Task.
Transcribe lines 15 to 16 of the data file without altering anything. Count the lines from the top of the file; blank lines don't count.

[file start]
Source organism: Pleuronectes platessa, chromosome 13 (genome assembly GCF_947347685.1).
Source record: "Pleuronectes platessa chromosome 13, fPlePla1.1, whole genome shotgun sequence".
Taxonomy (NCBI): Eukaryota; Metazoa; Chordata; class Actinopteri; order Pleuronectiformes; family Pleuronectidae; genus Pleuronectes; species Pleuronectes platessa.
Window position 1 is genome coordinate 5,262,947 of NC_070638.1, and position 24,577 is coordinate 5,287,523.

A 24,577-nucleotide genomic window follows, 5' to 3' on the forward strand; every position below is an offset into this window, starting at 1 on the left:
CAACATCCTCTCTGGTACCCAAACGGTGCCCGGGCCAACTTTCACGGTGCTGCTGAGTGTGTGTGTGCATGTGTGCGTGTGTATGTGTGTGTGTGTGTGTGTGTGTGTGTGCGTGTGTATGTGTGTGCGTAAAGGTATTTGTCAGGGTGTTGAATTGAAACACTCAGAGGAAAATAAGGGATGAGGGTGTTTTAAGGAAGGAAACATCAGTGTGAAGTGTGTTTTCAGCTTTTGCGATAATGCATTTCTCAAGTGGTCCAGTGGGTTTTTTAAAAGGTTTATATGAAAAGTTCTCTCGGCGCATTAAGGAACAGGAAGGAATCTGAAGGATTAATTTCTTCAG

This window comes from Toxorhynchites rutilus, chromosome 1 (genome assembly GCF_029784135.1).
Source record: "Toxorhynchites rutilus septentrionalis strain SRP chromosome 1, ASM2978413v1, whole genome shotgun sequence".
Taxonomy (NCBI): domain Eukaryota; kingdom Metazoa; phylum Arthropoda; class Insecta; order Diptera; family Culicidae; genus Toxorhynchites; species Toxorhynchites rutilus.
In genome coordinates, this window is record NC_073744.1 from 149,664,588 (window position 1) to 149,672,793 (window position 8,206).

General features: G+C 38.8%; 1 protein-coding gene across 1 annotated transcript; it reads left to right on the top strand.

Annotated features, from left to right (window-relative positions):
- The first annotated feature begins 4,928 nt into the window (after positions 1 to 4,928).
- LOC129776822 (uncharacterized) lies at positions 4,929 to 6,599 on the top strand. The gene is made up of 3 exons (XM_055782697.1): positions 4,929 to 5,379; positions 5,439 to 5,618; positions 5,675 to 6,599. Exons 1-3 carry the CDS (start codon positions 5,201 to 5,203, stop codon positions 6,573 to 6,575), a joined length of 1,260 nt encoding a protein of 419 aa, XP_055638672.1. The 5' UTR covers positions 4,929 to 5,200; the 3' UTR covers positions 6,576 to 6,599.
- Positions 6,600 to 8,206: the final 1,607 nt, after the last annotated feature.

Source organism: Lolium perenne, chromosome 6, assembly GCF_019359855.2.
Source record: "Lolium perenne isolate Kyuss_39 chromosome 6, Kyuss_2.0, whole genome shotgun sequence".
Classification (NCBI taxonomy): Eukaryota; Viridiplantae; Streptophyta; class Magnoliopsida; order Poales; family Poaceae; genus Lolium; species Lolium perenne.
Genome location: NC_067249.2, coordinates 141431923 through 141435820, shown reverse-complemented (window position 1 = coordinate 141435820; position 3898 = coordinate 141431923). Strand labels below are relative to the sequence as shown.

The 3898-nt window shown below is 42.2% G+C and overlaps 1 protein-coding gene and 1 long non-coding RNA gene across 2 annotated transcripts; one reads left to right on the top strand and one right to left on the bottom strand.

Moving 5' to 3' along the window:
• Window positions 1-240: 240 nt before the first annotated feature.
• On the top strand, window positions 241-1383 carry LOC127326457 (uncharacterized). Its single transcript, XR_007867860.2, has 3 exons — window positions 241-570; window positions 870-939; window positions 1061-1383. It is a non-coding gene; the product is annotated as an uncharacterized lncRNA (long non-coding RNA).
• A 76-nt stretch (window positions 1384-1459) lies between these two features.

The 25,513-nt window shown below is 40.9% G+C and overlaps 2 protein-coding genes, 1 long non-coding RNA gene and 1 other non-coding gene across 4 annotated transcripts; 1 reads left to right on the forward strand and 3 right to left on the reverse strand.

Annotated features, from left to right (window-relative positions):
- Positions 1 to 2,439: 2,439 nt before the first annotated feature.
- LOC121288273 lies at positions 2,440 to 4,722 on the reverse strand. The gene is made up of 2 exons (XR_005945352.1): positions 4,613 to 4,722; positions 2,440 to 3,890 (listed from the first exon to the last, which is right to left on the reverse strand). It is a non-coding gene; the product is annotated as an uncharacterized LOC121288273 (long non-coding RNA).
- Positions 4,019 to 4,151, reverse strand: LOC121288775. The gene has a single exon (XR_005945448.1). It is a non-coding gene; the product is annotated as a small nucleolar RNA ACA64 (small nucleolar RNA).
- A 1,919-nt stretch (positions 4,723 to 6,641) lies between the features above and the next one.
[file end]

- Positions 6,600 to 8,206: the final 1,607 nt, after the last annotated feature.

Source organism: Lolium perenne, chromosome 6, assembly GCF_019359855.2.